- Real-time Analytics: Having a real-time view of business operations is crucial to respond rapidly to change. This is why real-time analytics that measure a variety of business indicators are a necessity. With a cloud application, the analytics capabilities must be pervasive enough to measure business information from all customizations for an in-depth view of business performance.
In addition to breadth of functionality, a strong cloud ERP platform must also be hosted on a robust infrastructure. This infrastructure must possess enterprise-class characteristics such as:
- Uptime Guarantees: SLAs that guarantee a high level of uptime. For instance, NetSuite offers a Service Level Commitment of 99.5%, has achieved 99.98% uptime performance over the last 12 months, and provides customers with 24/7 access to performance at http://status.netsuite.com.
- Redundancy: An ERP application contains a company’s most mission-critical data. Such data, when moved to the cloud, must have several layers of redundancy built into it. Multiple geographically separated data centers are important for data mirroring, disaster recovery and failover purposes.
- Scalability: Large corporations support thousands of customers, with data growing exponentially. A cloud ERP platform must be able to scale accordingly to support spikes in usage. For instance, NetSuite supports over 10,000 organizations with billions of customer requests per month.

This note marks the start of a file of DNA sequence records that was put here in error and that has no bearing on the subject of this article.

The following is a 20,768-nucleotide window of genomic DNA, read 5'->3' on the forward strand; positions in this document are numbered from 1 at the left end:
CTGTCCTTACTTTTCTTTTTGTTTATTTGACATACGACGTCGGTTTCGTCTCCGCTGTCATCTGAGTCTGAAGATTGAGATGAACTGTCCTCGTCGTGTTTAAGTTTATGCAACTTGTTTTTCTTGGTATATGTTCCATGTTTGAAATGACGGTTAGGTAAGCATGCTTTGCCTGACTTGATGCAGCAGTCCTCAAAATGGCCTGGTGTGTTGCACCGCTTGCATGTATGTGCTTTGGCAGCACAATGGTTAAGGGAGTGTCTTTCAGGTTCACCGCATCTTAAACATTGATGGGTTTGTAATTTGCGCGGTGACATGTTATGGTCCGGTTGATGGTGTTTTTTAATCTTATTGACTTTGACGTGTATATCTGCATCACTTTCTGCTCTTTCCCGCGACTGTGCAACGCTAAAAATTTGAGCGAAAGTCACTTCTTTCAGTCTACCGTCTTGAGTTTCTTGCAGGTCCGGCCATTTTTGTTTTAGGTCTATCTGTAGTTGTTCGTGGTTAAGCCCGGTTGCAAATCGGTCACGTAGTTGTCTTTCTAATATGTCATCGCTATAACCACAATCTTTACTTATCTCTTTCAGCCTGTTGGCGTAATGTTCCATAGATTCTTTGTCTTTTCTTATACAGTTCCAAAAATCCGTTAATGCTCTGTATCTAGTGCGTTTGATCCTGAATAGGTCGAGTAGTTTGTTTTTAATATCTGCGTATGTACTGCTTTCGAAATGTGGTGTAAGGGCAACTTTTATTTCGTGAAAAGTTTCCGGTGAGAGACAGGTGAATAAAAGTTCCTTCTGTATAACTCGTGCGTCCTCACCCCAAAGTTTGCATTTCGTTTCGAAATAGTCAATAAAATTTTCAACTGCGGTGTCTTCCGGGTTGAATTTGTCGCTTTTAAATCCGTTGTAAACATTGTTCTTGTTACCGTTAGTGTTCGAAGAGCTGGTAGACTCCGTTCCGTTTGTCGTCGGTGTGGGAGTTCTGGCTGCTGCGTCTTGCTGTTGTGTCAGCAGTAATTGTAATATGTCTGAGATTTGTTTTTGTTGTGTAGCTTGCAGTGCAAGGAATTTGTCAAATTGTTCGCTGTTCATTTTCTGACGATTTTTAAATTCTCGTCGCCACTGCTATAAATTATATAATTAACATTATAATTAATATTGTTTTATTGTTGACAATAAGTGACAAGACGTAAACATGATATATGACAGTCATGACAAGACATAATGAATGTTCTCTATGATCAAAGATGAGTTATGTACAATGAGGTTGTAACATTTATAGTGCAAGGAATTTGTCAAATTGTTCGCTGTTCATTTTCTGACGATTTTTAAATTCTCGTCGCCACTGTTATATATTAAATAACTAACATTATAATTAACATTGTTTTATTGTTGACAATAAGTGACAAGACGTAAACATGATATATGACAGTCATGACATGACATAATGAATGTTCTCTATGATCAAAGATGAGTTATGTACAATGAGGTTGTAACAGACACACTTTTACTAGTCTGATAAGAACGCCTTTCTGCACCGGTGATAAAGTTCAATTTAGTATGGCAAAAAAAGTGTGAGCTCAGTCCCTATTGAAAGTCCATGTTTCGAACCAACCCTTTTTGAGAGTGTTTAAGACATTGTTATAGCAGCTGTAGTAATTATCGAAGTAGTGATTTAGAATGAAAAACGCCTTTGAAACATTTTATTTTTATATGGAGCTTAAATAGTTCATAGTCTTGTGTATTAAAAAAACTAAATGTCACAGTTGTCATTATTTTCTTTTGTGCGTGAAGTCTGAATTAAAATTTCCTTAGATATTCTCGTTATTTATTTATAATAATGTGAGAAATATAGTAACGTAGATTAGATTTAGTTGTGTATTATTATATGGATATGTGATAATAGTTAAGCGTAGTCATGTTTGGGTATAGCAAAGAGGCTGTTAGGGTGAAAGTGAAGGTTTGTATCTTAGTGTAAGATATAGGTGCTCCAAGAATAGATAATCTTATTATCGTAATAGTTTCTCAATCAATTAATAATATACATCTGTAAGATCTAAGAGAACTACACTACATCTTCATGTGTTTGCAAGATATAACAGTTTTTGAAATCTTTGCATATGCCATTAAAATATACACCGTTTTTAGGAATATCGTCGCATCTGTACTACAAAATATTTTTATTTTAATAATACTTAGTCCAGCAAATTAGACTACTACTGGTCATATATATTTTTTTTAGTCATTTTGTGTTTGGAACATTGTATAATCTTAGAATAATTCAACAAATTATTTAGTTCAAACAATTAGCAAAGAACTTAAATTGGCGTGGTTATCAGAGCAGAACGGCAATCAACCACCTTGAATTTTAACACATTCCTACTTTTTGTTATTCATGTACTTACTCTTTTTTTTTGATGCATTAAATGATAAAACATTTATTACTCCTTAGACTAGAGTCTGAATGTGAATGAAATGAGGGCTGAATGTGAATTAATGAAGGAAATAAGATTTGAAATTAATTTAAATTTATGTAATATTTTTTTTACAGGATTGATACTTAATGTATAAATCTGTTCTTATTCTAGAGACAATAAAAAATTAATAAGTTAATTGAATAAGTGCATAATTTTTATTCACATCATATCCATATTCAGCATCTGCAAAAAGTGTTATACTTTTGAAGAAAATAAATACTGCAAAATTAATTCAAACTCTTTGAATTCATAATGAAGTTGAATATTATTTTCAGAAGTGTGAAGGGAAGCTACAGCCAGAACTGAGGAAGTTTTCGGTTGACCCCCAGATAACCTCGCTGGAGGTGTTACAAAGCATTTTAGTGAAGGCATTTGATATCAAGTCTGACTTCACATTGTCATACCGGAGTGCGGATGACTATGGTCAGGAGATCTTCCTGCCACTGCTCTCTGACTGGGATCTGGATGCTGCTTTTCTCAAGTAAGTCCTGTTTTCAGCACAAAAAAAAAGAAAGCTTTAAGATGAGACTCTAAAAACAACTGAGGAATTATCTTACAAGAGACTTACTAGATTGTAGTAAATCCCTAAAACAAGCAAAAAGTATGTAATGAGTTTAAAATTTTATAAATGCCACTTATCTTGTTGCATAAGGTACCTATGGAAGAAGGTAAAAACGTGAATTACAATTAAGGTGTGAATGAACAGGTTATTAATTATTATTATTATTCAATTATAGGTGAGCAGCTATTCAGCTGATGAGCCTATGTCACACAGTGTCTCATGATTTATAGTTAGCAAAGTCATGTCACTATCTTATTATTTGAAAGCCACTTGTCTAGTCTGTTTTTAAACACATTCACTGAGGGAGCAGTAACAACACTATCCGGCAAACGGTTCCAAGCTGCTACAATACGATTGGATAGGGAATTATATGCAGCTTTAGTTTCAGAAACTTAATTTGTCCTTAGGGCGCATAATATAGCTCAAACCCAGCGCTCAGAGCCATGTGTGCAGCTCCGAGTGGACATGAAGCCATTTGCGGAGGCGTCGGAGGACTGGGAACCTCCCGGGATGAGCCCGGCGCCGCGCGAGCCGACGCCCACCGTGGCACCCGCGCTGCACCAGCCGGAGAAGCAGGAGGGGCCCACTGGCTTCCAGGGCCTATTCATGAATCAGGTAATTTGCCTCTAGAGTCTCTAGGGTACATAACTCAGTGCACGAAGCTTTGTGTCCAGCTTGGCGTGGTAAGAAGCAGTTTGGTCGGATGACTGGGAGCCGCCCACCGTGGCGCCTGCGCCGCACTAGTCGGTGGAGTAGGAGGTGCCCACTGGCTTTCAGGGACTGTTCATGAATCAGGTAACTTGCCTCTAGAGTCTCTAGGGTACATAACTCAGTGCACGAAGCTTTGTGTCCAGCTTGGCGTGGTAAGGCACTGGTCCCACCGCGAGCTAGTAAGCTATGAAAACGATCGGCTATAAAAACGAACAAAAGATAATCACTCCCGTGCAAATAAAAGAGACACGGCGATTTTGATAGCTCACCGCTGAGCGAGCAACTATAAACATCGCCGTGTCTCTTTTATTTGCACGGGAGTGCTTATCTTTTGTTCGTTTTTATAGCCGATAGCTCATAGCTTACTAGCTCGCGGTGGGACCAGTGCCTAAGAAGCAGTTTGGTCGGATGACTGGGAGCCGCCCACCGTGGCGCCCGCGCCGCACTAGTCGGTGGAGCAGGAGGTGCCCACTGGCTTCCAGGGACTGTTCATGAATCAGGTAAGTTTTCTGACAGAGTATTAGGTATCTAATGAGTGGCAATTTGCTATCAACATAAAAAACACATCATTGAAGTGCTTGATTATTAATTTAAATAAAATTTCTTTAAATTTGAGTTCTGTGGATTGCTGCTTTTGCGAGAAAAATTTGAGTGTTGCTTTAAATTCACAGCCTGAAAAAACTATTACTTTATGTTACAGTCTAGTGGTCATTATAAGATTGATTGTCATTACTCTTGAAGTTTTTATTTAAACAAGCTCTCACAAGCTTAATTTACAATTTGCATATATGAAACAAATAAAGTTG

- Security Certifications: The security of customer data is paramount. Certifications such as PCI- DSS, SAS 70 Type II, and compliance with EU-US Safe Harbor regulations are important indicators of a cloud ERP vendor’s commitment to security. Ensuring you select a cloud application providing the above characteristics and components can help your enterprise gain agility and flexibility, streamline key business processes, gain better visibility across their global organization, create valuable new revenue streams, and cut ERP maintenance costs. Conclusion Conglomerates, multi-national companies and large corporations have been slowed down by legacy on-premise ERP systems that have been time and cost-prohibitive to update and customize to changing business needs. Past customizations made to these legacy applications using proprietary tools had a counterintuitive impact—they version-locked companies, prevented them from upgrading to the latest ERP release and limiting the ability for these businesses to adapt their ERP systems to their requirements in a timely fashion. Cloud ERP has led to a paradigm shift in the way enterprises are managing, upgrading and customizing their ERP systems—with companies turning to mature, standards-based cloud ERP platforms to help manage their multi-company, multinational organizations with greater agility and at lower costs.